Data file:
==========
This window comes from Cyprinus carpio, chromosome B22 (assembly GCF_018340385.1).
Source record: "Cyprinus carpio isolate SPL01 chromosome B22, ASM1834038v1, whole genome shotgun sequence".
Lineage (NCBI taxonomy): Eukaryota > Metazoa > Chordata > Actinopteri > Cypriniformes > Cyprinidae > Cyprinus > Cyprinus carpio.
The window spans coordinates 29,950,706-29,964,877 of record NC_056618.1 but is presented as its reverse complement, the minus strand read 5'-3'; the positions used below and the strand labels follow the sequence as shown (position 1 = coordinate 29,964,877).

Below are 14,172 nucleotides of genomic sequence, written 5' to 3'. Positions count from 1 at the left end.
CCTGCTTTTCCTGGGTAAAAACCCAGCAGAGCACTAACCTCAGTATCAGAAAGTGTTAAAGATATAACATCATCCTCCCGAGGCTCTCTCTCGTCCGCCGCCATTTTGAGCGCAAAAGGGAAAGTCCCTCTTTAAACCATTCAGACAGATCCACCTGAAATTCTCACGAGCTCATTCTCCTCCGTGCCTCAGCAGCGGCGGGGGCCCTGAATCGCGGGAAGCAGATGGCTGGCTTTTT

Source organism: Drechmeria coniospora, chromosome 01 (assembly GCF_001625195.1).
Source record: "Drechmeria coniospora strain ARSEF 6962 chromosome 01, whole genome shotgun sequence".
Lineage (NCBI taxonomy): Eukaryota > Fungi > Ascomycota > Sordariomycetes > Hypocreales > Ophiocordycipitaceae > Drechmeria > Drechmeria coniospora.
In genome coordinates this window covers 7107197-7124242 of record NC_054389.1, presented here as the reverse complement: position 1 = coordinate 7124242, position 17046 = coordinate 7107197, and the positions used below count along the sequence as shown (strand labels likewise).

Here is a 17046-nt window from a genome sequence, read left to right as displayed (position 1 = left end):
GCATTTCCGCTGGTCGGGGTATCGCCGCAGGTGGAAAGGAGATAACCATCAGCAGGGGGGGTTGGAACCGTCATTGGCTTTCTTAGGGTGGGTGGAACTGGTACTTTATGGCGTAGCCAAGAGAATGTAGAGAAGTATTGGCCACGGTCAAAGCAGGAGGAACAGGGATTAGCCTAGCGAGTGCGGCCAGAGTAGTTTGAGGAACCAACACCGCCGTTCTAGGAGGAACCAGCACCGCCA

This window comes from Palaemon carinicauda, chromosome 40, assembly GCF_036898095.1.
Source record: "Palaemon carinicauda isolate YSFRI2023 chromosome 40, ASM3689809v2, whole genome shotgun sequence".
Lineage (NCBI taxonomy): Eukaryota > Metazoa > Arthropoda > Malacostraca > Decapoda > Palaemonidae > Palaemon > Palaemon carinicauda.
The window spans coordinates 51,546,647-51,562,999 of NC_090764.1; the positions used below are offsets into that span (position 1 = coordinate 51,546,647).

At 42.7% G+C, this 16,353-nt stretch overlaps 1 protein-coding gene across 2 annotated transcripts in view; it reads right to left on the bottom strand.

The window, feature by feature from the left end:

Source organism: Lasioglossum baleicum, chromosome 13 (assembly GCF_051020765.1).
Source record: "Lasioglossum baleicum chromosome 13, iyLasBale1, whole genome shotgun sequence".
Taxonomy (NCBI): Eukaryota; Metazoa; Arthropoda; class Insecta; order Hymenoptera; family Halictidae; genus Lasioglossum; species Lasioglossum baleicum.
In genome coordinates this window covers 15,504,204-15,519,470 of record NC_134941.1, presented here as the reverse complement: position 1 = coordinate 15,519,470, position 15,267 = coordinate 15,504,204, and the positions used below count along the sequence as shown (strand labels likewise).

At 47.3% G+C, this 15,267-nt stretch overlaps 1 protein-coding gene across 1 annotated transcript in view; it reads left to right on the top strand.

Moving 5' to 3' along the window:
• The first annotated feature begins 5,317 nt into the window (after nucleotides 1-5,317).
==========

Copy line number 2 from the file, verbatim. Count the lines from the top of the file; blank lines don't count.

Source record: "Cyprinus carpio isolate SPL01 chromosome B22, ASM1834038v1, whole genome shotgun sequence".